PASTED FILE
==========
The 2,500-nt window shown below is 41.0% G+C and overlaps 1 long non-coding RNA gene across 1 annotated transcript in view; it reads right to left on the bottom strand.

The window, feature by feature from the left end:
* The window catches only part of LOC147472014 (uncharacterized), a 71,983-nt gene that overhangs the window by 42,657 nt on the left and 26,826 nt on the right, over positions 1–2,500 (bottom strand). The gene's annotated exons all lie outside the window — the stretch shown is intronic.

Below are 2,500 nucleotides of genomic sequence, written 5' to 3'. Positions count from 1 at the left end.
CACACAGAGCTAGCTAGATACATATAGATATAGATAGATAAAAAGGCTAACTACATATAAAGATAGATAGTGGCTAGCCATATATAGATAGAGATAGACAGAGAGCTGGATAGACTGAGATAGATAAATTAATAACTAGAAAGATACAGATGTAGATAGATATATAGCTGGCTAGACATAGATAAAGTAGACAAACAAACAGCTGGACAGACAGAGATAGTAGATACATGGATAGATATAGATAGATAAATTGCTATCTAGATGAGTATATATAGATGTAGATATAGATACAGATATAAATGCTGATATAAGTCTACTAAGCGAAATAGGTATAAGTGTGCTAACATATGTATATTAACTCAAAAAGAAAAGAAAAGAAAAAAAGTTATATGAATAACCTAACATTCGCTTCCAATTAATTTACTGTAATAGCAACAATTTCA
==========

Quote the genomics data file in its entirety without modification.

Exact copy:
The 2,500-nt window shown below is 41.0% G+C and overlaps 1 long non-coding RNA gene across 1 annotated transcript in view; it reads right to left on the bottom strand.

The window, feature by feature from the left end:
* The window catches only part of LOC147472014 (uncharacterized), a 71,983-nt gene that overhangs the window by 42,657 nt on the left and 26,826 nt on the right, over positions 1–2,500 (bottom strand). The gene's annotated exons all lie outside the window — the stretch shown is intronic.

Below are 2,500 nucleotides of genomic sequence, written 5' to 3'. Positions count from 1 at the left end.
CACACAGAGCTAGCTAGATACATATAGATATAGATAGATAAAAAGGCTAACTACATATAAAGATAGATAGTGGCTAGCCATATATAGATAGAGATAGACAGAGAGCTGGATAGACTGAGATAGATAAATTAATAACTAGAAAGATACAGATGTAGATAGATATATAGCTGGCTAGACATAGATAAAGTAGACAAACAAACAGCTGGACAGACAGAGATAGTAGATACATGGATAGATATAGATAGATAAATTGCTATCTAGATGAGTATATATAGATGTAGATATAGATACAGATATAAATGCTGATATAAGTCTACTAAGCGAAATAGGTATAAGTGTGCTAACATATGTATATTAACTCAAAAAGAAAAGAAAAGAAAAAAAGTTATATGAATAACCTAACATTCGCTTCCAATTAATTTACTGTAATAGCAACAATTTCA